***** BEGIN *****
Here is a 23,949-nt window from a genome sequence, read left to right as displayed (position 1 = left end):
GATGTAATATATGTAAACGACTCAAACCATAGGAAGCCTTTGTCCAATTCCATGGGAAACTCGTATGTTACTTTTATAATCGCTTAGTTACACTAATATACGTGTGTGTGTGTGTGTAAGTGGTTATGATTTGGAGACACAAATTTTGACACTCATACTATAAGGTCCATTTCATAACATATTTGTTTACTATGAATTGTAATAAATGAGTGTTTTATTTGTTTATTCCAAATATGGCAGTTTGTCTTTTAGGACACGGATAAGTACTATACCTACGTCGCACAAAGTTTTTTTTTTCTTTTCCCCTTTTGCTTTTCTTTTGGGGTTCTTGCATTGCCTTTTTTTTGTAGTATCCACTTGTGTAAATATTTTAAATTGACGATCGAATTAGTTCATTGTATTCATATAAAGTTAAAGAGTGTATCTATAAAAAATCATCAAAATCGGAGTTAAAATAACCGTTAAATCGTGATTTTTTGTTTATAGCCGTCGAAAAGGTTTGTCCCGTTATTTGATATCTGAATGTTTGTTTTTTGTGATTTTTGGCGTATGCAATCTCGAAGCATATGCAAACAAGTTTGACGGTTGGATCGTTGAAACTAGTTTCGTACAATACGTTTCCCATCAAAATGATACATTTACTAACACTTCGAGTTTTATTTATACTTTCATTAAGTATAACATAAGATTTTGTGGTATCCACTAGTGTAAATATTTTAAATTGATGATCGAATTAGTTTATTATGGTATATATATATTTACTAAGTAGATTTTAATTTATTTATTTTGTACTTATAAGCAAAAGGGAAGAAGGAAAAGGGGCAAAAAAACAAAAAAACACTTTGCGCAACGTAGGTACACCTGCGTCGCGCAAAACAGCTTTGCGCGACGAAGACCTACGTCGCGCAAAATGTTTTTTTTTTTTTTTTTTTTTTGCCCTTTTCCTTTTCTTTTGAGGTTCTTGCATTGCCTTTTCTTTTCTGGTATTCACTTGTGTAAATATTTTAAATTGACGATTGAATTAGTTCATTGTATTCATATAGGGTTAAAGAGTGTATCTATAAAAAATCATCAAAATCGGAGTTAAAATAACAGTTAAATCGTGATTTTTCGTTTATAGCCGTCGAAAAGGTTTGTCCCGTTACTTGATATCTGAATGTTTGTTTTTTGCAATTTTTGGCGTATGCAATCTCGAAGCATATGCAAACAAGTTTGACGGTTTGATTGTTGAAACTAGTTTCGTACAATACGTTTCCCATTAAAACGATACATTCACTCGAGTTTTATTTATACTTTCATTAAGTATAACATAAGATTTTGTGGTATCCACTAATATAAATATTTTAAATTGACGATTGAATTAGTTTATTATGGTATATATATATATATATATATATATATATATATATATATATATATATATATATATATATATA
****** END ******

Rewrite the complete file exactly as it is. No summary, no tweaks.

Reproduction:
Here is a 23,949-nt window from a genome sequence, read left to right as displayed (position 1 = left end):
GATGTAATATATGTAAACGACTCAAACCATAGGAAGCCTTTGTCCAATTCCATGGGAAACTCGTATGTTACTTTTATAATCGCTTAGTTACACTAATATACGTGTGTGTGTGTGTGTAAGTGGTTATGATTTGGAGACACAAATTTTGACACTCATACTATAAGGTCCATTTCATAACATATTTGTTTACTATGAATTGTAATAAATGAGTGTTTTATTTGTTTATTCCAAATATGGCAGTTTGTCTTTTAGGACACGGATAAGTACTATACCTACGTCGCACAAAGTTTTTTTTTTCTTTTCCCCTTTTGCTTTTCTTTTGGGGTTCTTGCATTGCCTTTTTTTTGTAGTATCCACTTGTGTAAATATTTTAAATTGACGATCGAATTAGTTCATTGTATTCATATAAAGTTAAAGAGTGTATCTATAAAAAATCATCAAAATCGGAGTTAAAATAACCGTTAAATCGTGATTTTTTGTTTATAGCCGTCGAAAAGGTTTGTCCCGTTATTTGATATCTGAATGTTTGTTTTTTGTGATTTTTGGCGTATGCAATCTCGAAGCATATGCAAACAAGTTTGACGGTTGGATCGTTGAAACTAGTTTCGTACAATACGTTTCCCATCAAAATGATACATTTACTAACACTTCGAGTTTTATTTATACTTTCATTAAGTATAACATAAGATTTTGTGGTATCCACTAGTGTAAATATTTTAAATTGATGATCGAATTAGTTTATTATGGTATATATATATTTACTAAGTAGATTTTAATTTATTTATTTTGTACTTATAAGCAAAAGGGAAGAAGGAAAAGGGGCAAAAAAACAAAAAAACACTTTGCGCAACGTAGGTACACCTGCGTCGCGCAAAACAGCTTTGCGCGACGAAGACCTACGTCGCGCAAAATGTTTTTTTTTTTTTTTTTTTTTTGCCCTTTTCCTTTTCTTTTGAGGTTCTTGCATTGCCTTTTCTTTTCTGGTATTCACTTGTGTAAATATTTTAAATTGACGATTGAATTAGTTCATTGTATTCATATAGGGTTAAAGAGTGTATCTATAAAAAATCATCAAAATCGGAGTTAAAATAACAGTTAAATCGTGATTTTTCGTTTATAGCCGTCGAAAAGGTTTGTCCCGTTACTTGATATCTGAATGTTTGTTTTTTGCAATTTTTGGCGTATGCAATCTCGAAGCATATGCAAACAAGTTTGACGGTTTGATTGTTGAAACTAGTTTCGTACAATACGTTTCCCATTAAAACGATACATTCACTCGAGTTTTATTTATACTTTCATTAAGTATAACATAAGATTTTGTGGTATCCACTAATATAAATATTTTAAATTGACGATTGAATTAGTTTATTATGGTATATATATATATATATATATATATATATATATATATATATATATATATATATATATATATA